Welcome to our latest series here at Last Word on Hockey. The Puck Drop Preview series takes you through each team as the season is fast approaching. The preview will focus on the narratives surrounding the team ending last year, during the offseason, and heading into the 2021-22 season. Puck Drop Preview also focuses on what the season has in store for each team from a roster and expectations perspective. Join us, as we look at all 32 teams before the season starts. Today, we take a look at the 2021-22 Carolina Hurricanes.
2021-22 Carolina Hurricanes
Long-removed from their spectacular Stanley Cup run back in 2006, the Hurricanes have diligently worked towards building and bringing back that winning culture to the city of Raleigh. Queue the 2020-2021 season, where the Hurricanes outperformed the predictions of many pundits and put together, statistically, one of their best seasons in team history. Carolina boasted one of the deepest rosters in the league. That translated into finishing the season with a division title, an achievement they hadn’t reached since that Cup-winning season. Statistically, the ‘Canes paced the way for the league, finishing top five or better in all major categories. Unfortunately, all that statistical success did not lead to the most important of all team successes: winning the Stanley Cup.
The Hurricanes’ demise came at the hands of the eventual Stanley Cup Champion Tampa Bay Lightning in the second round of the playoffs. Had they been able to navigate a more favourable route through the playoffs, the Hurricanes had every chance to make a deep run towards the Cup Final. So although they didn’t achieve their ultimate goal of hoisting Lord Stanley, the Carolina fan base can be assured their team is built for long-term success and has a good chance to lift sports’ greatest trophy soon. Just as long as their general manager decides to only tweak their roster and not, you know, completely blow it up by doing something like getting rid of all their goalies and half their defence…
So if you’ve been scratching your head at the off-season moves of general manager Don Waddell, perhaps wondering if he bonked his head while leaving PNC Arena after his team’s second-round playoff exit, you aren’t alone. At the start of last season, the Hurricanes knew they had some big decisions to make. Star defenceman Dougie Hamilton had an expiring contract, all three of their goalies were becoming UFA’s or an RFA, and the Seattle Kraken were waiting in the midst to snatch up one of the Hurricane’s unprotected prospects.
It was a lot to take on but decisions seemed to be made easier with the emergence of rookie goaltender Alex Nedeljkovic. Petr Mrazek was having a career year, but after injuries sidelined him, Nedeljkovic was given the crease and he ran with it. ‘Ned’ started 23 games in the shortened 2020-21 season and amassed 15 wins plus an incredible 1.90 goals-against average and .932 save percentage. These numbers were good enough for a Calder nomination and must have provided a sigh of relief for Waddell as he looked toward the future of the Carolina net.
In a move that caught most pundits by surprise, on July 22, Nedeljkovic was traded to Detroit. What followed was a mass exodus that saw all their goalies and half their blue line move on from the City of Oaks. Mrazek signed a three-year deal in Toronto, James Reimer signed for two in San Jose, prospect Jake Bean was surprisingly dealt to Columbus, defenceman Jani Hakanpaa took his talents to Dallas and Dougie Hamilton signed his big ticket in New Jersey on a seven-year deal worth a staggering $63 million.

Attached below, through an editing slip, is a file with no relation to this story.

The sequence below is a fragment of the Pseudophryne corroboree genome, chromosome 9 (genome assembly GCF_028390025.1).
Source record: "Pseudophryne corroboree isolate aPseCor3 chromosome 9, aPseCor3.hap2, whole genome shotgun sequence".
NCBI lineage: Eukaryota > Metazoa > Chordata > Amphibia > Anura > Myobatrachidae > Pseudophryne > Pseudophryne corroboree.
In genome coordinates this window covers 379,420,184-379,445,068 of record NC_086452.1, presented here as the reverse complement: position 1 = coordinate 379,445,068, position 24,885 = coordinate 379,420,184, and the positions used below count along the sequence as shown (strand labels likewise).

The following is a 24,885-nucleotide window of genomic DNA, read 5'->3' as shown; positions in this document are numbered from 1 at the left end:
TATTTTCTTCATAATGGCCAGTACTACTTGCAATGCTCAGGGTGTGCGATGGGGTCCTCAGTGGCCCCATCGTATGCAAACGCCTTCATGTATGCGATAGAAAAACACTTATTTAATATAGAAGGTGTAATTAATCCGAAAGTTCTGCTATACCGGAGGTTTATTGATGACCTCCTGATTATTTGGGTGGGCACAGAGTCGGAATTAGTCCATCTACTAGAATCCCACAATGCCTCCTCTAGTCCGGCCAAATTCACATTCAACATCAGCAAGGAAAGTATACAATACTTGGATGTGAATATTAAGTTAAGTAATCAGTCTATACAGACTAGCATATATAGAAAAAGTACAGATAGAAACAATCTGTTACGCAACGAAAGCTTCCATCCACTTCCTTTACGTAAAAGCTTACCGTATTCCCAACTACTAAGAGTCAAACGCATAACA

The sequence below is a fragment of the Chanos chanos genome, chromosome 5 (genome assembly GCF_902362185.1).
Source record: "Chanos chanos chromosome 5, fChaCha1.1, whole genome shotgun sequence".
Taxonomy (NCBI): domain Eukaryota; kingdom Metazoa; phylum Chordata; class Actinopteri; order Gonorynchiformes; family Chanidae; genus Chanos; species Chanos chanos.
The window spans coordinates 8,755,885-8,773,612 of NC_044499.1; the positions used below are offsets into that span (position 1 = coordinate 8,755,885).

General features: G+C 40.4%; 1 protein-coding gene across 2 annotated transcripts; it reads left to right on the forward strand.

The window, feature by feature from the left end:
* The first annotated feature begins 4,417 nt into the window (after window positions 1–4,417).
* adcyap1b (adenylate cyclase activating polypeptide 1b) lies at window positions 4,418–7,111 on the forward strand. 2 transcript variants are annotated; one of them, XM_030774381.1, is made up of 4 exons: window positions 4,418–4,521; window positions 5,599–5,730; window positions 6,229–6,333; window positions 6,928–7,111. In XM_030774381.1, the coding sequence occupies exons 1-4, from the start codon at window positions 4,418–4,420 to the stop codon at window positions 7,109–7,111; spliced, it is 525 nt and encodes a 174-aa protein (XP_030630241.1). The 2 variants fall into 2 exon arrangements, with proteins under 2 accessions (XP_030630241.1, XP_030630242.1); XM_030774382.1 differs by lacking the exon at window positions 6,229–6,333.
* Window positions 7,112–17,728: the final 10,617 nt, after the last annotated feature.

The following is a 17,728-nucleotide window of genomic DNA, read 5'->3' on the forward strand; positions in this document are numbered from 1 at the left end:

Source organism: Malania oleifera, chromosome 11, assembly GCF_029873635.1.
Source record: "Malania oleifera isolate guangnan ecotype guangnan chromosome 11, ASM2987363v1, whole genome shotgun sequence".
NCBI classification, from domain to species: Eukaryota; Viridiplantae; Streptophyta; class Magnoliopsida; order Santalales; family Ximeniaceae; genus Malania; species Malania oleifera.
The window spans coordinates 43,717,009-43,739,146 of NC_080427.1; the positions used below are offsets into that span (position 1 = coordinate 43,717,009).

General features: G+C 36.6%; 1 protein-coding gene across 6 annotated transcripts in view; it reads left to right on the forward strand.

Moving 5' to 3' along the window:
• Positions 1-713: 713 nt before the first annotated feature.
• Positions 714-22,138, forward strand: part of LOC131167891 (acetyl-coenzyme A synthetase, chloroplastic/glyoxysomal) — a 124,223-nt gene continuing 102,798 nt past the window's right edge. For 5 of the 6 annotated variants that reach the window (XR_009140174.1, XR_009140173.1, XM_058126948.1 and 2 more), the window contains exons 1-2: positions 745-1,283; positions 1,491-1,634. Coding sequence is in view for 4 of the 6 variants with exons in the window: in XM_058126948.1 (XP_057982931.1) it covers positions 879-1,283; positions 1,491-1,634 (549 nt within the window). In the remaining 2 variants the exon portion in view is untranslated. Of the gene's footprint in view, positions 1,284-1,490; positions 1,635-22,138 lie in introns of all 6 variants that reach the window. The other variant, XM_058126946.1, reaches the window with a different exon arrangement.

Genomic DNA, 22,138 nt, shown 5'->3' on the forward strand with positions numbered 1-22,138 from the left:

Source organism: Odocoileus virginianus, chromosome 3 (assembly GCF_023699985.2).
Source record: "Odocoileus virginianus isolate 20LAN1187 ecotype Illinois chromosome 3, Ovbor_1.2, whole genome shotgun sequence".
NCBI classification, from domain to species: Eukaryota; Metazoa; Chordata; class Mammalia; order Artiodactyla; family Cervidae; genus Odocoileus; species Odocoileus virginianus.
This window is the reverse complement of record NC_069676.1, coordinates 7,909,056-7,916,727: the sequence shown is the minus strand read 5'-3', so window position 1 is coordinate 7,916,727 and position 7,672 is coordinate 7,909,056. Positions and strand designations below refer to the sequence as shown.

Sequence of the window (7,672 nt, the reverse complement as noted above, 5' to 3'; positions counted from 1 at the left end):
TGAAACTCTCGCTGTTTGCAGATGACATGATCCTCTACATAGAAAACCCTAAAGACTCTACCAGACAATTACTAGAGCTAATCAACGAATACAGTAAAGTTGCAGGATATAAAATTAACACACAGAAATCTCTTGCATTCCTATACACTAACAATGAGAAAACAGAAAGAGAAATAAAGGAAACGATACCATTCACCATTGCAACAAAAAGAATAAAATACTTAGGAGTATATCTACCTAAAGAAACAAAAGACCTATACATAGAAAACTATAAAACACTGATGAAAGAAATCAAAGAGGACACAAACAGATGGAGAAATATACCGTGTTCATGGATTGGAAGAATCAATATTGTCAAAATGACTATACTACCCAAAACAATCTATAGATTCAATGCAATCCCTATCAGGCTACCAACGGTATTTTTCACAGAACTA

To make matters worse, it is believed that the Hurricanes have lost veteran defenceman Jake Gardiner for the season due to injury. It’s not uncommon for a team to see a big changeup in their roster during the offseason. What isn’t common is for a team to do this when it looks poised to finally make that run for the Stanley Cup.
Waddell did some patchwork on his goalie problem by signing veteran goalie Frederik Anderson and journeyman backup Antti Raanta, both to two-year deals. A trade with Edmonton to acquire defenceman Ethan Bear was followed up by rolling the dice on signing troubled d-man Tony DeAngelo. Nothing against these players, but this is an obvious step backward. A team with incredible depth on their backend is now average at best. In a move of desperation, Waddell sent the Montreal Canadiens an offer sheet of $6.1 million over one year for Jesperi Kotkaniemi.
The deal wasn’t matched and Waddell is once again gambling on an unproven Kotkaniemi that cost him a first-round draft pick and valuable cap space. Now, not everything has been a blunder. Waddell was able to salvage this offseason by locking up one of his stars, Andrei Svechnikov, to an eight-year deal that carries a cap hit of $7.75 million. This is a fantastic signing that now solidifies their lethal top line of Aho, Teravainen, and Svechnikov for at least the next three seasons.
Carolina’s forward group remains relatively the same as last year’s team. That will bode well for coach Rod Brind’Amour. He’ll rely on the chemistry of his veteran forwards to provide plenty of scoring relief to help bail out a porous defence.
If Carolina wants to remain from falling behind in the highly competitive Metropolitan Division, they will need to lean on their top two lines night in and night out. Don Waddell managed to keep his top six together. Brind’Amour will surely start the season with what’s tried and true and roll out the same first two lines as he used last year. What will be worth keeping an eye on is to see if newcomer Jesperi Kotkaniemi finds himself pushing for a spot on that left side on the second line.